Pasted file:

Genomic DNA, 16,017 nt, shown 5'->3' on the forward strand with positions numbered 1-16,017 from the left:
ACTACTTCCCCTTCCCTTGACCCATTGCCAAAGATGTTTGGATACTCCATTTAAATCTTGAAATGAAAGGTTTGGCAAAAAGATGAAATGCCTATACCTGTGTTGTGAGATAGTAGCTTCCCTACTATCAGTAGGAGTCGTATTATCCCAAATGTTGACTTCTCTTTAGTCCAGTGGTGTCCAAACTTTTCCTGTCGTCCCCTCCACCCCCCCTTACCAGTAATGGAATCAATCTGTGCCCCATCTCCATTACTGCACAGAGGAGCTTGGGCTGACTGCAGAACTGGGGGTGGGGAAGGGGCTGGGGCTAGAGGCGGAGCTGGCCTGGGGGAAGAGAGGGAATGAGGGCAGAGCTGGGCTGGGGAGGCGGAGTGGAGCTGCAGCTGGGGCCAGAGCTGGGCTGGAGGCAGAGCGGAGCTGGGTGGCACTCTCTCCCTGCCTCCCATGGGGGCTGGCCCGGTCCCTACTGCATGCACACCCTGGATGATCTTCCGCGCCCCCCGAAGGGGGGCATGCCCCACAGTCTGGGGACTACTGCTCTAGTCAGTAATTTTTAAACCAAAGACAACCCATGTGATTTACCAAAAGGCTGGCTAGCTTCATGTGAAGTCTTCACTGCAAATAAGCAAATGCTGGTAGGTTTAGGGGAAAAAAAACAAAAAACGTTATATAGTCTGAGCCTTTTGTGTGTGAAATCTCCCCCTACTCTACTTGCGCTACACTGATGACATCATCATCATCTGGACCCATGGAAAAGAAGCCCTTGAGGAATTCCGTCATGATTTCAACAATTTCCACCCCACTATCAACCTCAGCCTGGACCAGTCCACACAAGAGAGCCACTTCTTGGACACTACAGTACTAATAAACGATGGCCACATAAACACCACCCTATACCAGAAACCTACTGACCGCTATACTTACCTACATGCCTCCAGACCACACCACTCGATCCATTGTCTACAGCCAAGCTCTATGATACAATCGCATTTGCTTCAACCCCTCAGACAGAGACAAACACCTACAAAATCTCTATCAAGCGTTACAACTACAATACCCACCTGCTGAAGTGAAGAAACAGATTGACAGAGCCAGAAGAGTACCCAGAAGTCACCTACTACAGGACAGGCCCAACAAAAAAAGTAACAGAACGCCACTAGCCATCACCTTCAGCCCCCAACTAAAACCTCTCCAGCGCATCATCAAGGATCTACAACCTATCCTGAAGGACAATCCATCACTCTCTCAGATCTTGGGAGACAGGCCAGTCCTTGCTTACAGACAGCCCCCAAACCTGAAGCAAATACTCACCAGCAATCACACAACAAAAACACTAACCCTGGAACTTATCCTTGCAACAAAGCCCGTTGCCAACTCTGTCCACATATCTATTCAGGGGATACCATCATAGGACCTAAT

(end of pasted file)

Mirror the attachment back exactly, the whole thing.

Genomic DNA, 16,017 nt, shown 5'->3' on the forward strand with positions numbered 1-16,017 from the left:
ACTACTTCCCCTTCCCTTGACCCATTGCCAAAGATGTTTGGATACTCCATTTAAATCTTGAAATGAAAGGTTTGGCAAAAAGATGAAATGCCTATACCTGTGTTGTGAGATAGTAGCTTCCCTACTATCAGTAGGAGTCGTATTATCCCAAATGTTGACTTCTCTTTAGTCCAGTGGTGTCCAAACTTTTCCTGTCGTCCCCTCCACCCCCCCTTACCAGTAATGGAATCAATCTGTGCCCCATCTCCATTACTGCACAGAGGAGCTTGGGCTGACTGCAGAACTGGGGGTGGGGAAGGGGCTGGGGCTAGAGGCGGAGCTGGCCTGGGGGAAGAGAGGGAATGAGGGCAGAGCTGGGCTGGGGAGGCGGAGTGGAGCTGCAGCTGGGGCCAGAGCTGGGCTGGAGGCAGAGCGGAGCTGGGTGGCACTCTCTCCCTGCCTCCCATGGGGGCTGGCCCGGTCCCTACTGCATGCACACCCTGGATGATCTTCCGCGCCCCCCGAAGGGGGGCATGCCCCACAGTCTGGGGACTACTGCTCTAGTCAGTAATTTTTAAACCAAAGACAACCCATGTGATTTACCAAAAGGCTGGCTAGCTTCATGTGAAGTCTTCACTGCAAATAAGCAAATGCTGGTAGGTTTAGGGGAAAAAAAACAAAAAACGTTATATAGTCTGAGCCTTTTGTGTGTGAAATCTCCCCCTACTCTACTTGCGCTACACTGATGACATCATCATCATCTGGACCCATGGAAAAGAAGCCCTTGAGGAATTCCGTCATGATTTCAACAATTTCCACCCCACTATCAACCTCAGCCTGGACCAGTCCACACAAGAGAGCCACTTCTTGGACACTACAGTACTAATAAACGATGGCCACATAAACACCACCCTATACCAGAAACCTACTGACCGCTATACTTACCTACATGCCTCCAGACCACACCACTCGATCCATTGTCTACAGCCAAGCTCTATGATACAATCGCATTTGCTTCAACCCCTCAGACAGAGACAAACACCTACAAAATCTCTATCAAGCGTTACAACTACAATACCCACCTGCTGAAGTGAAGAAACAGATTGACAGAGCCAGAAGAGTACCCAGAAGTCACCTACTACAGGACAGGCCCAACAAAAAAAGTAACAGAACGCCACTAGCCATCACCTTCAGCCCCCAACTAAAACCTCTCCAGCGCATCATCAAGGATCTACAACCTATCCTGAAGGACAATCCATCACTCTCTCAGATCTTGGGAGACAGGCCAGTCCTTGCTTACAGACAGCCCCCAAACCTGAAGCAAATACTCACCAGCAATCACACAACAAAAACACTAACCCTGGAACTTATCCTTGCAACAAAGCCCGTTGCCAACTCTGTCCACATATCTATTCAGGGGATACCATCATAGGACCTAAT